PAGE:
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we asked. you answered. does weight matter in presidential politics? no one should be judged by their weight. judy dean also writing in on facebook saying "yes and particularly since this administration and michelle obama's efforts have focused on healthy lifestyles. mike shafer tweeted "yes. we need a healthy president." we encourage you to keep the comments coming in on twitter or facebook. if hollywood actor ashley judd was waiting for a formal invitation to run for kentucky senate, she sort of just got one.
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or at least she got proof that conservatives are ready to pounce on her. >> and it just clicked, tennessee is home. >> kentucky. >> someone who knows what's good for us. >> obama care has done so much for us right here in tennessee. >> someone who shares our values. >> i -- delightfully radical. >> judd's publicist said that ashley thanks senator mcconnell, karl rove, and their negative allies for all the attention. she considers her future political plans. although, a decision has not been made yet. joining me now is james carol, washington reporter for the louisville courier journal and more on this clearly conservatives see ashley judd as a legitimate threat to mitch mcconnell. what do you hear about the likelihood she could throw her hat in the ring?
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>> it's the number one conversation in kentucky and the political world here in washington. more than who might win the kentucky derby, i guess. we're all just waiting. we saw ashley judd a couple of weeks ago at the kentucky bluegrass ball, and she kind of tantalized us slightly by saying the people of kentucky need a fighter. i've got generations, ten generations, in the kentucky hills, and some of them were fighters, so i was among the skeptics and thought i don't really think she was going to run, but now i'm kind of leaning that maybe she will run. >> with political candidates like that, it's hard to think she won't. kentucky has been solidly red for decades now. james, giving it eight electoral votes to mitt romney back in november. we saw judd stand up at the democratic convention and nominate president obama, but she appeared in campaign ads, she touted obama care. could a majority of kentuckians really back her political policy substances, or do you think that it's just star power that will get her the most attention? >> well, i think that's what
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she's trying to weigh. that's what a lot of democrats in kentucky are trying to weigh. you know, at the moment it's really amazing when you think that this ad from american crossroads came out so early. we're talking about a campaign that's a year away at least before he even starts to come up on the radar. it's worth noting that the american crossroads president is a former campaign manager and former chief of staff to mitch mcconnell, so this was obviously a shot across the bow, a preemptive streak, if you will. some democrats think she would be formidable because she has star power and charisma. she would have access to an enormous amount of money. kentucky, though, is culturally and politically a conservative state. that's on the other side of the ledger. she has -- very first thing she has to do is move to kentucky. she lives in tennessee. >> well, not too far away. she could get back there pretty quickly. it's interesting, mcconnell's camp can look at it either way that they feel confident about their position or that they potentially fear someone like ashley judd. >> the courier journal did a poll very recently that showed that only 17% of the people we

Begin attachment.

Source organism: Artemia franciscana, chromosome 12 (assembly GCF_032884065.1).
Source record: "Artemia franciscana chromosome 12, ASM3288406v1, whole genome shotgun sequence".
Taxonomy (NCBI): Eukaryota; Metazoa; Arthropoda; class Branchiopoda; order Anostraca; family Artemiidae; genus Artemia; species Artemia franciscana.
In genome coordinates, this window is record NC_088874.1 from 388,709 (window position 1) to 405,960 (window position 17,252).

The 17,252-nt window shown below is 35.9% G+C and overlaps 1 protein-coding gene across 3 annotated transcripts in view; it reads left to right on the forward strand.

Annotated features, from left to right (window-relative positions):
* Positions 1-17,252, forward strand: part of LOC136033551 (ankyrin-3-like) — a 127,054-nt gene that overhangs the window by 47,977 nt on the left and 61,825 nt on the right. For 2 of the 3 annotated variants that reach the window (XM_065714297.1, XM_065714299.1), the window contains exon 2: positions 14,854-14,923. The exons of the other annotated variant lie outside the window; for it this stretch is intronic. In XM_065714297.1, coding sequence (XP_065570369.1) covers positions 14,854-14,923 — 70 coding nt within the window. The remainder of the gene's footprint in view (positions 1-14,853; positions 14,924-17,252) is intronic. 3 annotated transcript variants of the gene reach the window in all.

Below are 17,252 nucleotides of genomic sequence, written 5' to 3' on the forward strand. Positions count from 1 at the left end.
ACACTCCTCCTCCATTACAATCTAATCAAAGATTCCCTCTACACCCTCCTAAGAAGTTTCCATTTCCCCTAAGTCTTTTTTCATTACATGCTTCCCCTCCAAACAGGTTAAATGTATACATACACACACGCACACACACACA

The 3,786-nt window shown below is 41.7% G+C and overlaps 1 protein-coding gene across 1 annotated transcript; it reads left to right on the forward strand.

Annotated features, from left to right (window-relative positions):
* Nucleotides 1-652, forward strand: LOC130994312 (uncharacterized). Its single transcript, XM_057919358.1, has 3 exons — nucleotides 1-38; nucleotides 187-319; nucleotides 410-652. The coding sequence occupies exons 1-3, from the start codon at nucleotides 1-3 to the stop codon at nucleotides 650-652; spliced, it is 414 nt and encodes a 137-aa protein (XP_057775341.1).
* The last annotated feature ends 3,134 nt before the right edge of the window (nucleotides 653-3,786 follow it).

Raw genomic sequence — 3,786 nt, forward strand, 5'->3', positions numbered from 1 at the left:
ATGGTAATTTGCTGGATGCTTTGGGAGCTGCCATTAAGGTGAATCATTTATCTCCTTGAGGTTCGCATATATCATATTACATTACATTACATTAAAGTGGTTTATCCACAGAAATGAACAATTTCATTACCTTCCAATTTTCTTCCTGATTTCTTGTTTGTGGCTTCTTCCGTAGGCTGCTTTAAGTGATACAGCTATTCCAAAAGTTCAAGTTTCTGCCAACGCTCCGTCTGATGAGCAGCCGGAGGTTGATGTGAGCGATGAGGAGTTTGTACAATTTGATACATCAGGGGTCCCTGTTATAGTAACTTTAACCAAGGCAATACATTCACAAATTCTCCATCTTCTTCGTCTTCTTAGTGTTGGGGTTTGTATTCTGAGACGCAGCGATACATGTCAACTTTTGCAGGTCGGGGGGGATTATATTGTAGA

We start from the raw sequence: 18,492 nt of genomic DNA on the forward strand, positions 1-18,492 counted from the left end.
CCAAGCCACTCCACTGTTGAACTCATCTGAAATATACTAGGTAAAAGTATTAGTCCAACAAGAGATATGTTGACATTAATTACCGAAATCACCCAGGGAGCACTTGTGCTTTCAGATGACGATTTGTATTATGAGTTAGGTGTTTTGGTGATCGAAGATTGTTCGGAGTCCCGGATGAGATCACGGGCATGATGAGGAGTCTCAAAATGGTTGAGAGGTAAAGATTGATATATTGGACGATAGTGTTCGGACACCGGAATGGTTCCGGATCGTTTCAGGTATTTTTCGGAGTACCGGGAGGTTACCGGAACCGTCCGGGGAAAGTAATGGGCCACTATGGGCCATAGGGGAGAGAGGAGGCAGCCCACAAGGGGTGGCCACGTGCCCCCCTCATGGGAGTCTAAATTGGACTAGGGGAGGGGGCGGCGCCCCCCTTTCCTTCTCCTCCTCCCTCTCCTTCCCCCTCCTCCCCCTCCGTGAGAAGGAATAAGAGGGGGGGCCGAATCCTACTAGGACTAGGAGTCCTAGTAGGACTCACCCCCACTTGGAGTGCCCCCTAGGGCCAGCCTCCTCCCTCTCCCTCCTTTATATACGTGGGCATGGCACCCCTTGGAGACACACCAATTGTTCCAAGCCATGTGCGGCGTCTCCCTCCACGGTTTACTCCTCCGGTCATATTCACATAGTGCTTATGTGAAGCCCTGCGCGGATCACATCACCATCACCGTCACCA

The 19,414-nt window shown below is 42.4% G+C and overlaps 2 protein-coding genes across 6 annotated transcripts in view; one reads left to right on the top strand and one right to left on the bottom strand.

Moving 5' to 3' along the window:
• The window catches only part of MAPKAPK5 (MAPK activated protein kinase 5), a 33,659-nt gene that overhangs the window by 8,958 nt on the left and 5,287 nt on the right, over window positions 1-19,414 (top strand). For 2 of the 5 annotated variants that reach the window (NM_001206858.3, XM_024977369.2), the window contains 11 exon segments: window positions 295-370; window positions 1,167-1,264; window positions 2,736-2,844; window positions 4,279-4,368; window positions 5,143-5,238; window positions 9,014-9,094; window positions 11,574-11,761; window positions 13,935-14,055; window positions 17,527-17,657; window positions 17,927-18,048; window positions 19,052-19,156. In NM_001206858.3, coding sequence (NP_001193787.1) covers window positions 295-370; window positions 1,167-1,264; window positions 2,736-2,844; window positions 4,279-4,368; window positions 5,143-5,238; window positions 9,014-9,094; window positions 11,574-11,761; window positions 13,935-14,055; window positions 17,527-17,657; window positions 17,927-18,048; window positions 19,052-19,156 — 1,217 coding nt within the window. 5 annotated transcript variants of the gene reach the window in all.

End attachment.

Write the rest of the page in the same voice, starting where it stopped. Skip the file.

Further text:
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surveyed said they would vote for mcconnell. 34% would say they would definitely not vote for mcconnell, and 44% were saying they're waiting to see who is going to run against him. >> james carol, washington reporter for the louisville courier journal. thank you. i appreciate it. >> thank you for having me. i'll see you back here tomorrow 11:00 a.m. eastern time. don't go anywhere, though. "now with alex wagner" is coming up. we could be good prom dates. >> i have been saying we should be prom dates, and i didn't even know you then. >> if there's a valentine's wonk blog thing you could take me. >> i am prepared to take you, thomas. >> have a good show. s. >> after more than 12 years of covert operations the u.s. drone program is coming out of the shadows. is a bit of trnz pirn si behind this or soothing the way for john brennan? the aclu and pulitzer prize winning journalist dave wood joins us to discuss skresy and
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national security. also, party savior or party linguist? marco rubio is ready for his close-up. we will talk to time magazine, the huffington post -- and the nation's katrina vanden hugle. house republicans may, surprise, stand in the way of passage. will eric cantor save the day? that is not a rhetorical question. the president is rallying house democrats at a retreat in virginia. we'll bring you his remarks live when "now" starts in a mere 180 seconds. ♪ i'd like to thank eating right, whole grain, multigrain cheerios! mom, are those my jeans? [ female announcer ] people who choose more whole grain tend to weigh less than those who don't. multigrain cheerios big time taste should fit in a little time cup. new single serve cafe collections from maxwell house now available for use in the keurig k-cup brewer.